Co-Learning with python 3


eJournal:, ISSN 2567-6458,
First: April 1, 2019
Last: October 21, 2020
Author: Gerd Doeben-Henisch


This python programming section is part of the uffmm science blog..


The context of this small initiative ist the Distributed-Actor-Actor Interaction (DAAI) paradigm described in this blog.  For this AAI paradigm one will need an assisting software to manage real problems with real people. In principle this software can be realized by every kind of programming language. Which one will be used for the planned overall software service will be decided by those groups, which will do the final job. But for the development of the ideas, for an open learning process, we will use here the programming language python 3. To get a first understanding of the main programming languages and the special advantages and disadvantages of python 3 compared to python 2 and to other important languages see the short overview here 2019-03-18 in apenwarr or chapters 1-2 from the excellent book by Lutz mentioned below.


There are many gifted young people around who could produce wonderfull programms, if they would find a ‘start’, how to begin, where to go from here… sometimes these are friends doing other things together — like playing computer games 🙂 — why not start doing programming real programs by themselves? Why not start together some exciting project by their own?

If they want to do it, they need some first steps to enter the scene. This is the idea behind this vision: getting young people to do first steps, helping each other, document the process, improve, making nice things…


Here is a list of posts which can support the Co-Learning Process.

The Komega SW-Project

See for details the ‘Case Studies Section‘ of this blog.

The most recent post is on top.


This code is completely experimental! The only intention is to show how  the ideas of the theory  are working, because for most people the theory is too complex to be easily understood. That’s normal life: as complexity and innovation is raising the understanding is going down …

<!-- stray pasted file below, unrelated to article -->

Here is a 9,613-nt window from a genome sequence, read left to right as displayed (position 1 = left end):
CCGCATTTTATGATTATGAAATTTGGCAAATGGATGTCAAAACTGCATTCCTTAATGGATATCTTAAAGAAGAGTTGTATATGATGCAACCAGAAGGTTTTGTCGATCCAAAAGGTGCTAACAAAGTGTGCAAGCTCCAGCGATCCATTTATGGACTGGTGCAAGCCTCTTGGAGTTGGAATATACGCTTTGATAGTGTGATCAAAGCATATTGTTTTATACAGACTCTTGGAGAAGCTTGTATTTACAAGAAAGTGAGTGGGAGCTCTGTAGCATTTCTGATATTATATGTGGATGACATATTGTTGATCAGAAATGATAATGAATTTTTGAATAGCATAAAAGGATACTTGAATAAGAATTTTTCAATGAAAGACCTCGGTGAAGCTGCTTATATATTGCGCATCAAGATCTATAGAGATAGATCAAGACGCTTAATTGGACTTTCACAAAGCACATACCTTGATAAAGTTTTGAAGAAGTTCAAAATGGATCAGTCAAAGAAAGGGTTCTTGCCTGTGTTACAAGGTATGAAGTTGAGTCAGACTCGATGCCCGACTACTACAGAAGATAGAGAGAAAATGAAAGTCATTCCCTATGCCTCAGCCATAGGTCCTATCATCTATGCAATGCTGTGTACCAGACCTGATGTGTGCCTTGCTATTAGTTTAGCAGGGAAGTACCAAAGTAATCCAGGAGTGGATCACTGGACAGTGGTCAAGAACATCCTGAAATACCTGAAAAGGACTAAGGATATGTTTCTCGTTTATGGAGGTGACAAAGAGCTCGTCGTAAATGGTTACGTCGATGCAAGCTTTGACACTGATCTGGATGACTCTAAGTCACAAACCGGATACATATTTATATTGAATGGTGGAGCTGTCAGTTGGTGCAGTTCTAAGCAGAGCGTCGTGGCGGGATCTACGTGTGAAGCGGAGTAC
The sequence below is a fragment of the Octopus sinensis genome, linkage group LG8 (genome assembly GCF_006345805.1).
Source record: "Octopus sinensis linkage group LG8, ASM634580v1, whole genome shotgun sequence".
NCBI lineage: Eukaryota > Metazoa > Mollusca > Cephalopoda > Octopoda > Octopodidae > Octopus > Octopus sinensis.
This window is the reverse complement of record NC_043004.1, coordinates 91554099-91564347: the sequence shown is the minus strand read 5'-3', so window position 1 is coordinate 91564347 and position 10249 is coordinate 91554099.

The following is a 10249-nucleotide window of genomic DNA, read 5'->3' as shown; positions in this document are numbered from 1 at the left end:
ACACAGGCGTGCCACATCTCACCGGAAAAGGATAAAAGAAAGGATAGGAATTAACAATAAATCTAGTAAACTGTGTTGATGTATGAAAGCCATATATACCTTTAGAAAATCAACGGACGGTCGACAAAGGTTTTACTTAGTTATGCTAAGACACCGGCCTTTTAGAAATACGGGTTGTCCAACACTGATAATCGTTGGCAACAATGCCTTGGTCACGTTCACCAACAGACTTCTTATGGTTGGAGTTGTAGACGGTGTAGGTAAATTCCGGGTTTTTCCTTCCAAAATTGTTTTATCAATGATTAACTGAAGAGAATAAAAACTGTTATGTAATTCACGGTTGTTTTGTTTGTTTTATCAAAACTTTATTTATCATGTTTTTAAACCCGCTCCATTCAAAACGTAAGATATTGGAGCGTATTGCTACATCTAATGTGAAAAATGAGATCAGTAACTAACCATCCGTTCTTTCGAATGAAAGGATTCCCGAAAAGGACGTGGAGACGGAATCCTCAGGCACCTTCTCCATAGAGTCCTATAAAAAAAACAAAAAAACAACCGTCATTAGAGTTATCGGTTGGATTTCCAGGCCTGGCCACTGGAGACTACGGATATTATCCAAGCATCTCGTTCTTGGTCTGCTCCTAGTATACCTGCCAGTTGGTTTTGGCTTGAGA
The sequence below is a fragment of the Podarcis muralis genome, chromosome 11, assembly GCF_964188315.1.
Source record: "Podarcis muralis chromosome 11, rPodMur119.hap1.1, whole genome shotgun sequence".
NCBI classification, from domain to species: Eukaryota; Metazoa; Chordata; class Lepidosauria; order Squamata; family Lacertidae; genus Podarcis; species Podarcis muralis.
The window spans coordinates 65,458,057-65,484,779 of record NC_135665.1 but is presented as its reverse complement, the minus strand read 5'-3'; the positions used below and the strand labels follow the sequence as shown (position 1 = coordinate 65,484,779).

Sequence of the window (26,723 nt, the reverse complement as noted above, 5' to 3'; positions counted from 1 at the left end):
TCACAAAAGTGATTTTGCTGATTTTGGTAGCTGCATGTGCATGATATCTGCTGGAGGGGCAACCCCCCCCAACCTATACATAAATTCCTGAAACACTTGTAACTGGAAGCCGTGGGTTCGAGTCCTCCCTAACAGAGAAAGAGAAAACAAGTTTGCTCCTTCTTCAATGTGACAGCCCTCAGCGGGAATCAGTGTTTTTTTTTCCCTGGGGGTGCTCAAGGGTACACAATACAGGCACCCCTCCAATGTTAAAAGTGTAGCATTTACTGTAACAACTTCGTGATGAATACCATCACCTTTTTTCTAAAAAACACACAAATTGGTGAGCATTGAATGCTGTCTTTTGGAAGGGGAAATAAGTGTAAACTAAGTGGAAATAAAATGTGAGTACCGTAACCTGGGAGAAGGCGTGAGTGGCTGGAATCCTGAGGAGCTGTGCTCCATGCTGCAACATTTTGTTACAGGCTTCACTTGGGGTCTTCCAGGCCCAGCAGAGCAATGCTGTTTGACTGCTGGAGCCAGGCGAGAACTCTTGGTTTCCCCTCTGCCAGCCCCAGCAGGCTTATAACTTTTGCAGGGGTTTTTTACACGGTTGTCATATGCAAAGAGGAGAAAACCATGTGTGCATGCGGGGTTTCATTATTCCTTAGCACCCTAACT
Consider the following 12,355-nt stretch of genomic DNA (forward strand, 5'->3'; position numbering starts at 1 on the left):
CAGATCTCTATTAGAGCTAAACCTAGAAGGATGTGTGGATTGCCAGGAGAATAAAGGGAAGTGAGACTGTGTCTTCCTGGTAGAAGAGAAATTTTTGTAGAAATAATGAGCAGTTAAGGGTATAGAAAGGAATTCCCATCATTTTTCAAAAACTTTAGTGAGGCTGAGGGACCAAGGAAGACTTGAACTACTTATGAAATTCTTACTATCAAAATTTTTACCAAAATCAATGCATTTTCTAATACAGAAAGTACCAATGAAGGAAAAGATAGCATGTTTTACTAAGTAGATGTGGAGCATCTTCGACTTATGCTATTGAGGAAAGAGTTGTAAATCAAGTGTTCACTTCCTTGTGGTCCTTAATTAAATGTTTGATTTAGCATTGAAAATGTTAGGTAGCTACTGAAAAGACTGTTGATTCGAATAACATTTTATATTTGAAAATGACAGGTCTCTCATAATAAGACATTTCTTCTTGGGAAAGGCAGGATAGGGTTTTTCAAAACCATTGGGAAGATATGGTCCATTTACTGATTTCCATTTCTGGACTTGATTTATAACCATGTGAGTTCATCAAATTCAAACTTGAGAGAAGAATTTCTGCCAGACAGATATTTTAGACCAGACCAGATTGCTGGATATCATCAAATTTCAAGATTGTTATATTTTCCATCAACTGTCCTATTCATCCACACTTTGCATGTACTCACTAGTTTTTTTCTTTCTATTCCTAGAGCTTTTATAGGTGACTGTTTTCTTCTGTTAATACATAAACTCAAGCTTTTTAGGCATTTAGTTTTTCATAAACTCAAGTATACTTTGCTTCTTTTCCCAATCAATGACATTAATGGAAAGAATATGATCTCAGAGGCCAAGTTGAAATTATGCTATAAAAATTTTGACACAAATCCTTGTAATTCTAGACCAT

New Series, from scratch

(The most recent post is on top)

    • STARTING WITH PYTHON3 – The very beginning – part10: Using the git system: For the further development of our first demo we have started a simple server with a git system. All the upcoming work will use this. Attention: the server ha changed! Look for a new presence in a few weeks under the address (Last change June-21, 2020)
    • STARTING WITH PYTHON3 – The very beginning – part 9: In part 9 the concept of a simple virtual world has been re-analyzed with the conceptual framework of the AI paradigm thereby enabling a first encounter of the AAI paradigm with the python programming language. It is a complete, working program, nevertheless still simple. In the next posts this will be further extended.
    • STARTING WITH PYTHON3 – The very beginning – part 8: In part 8 the world cycle is started. In this post it is described how one can manage the energy level of all important objects. In case of the actors these will be removed from the grid and from the actor list when they reach energy level <1. Thus, there is real death in this simple world. To survive you must be able to survive. This points to the mystery of life in this universe…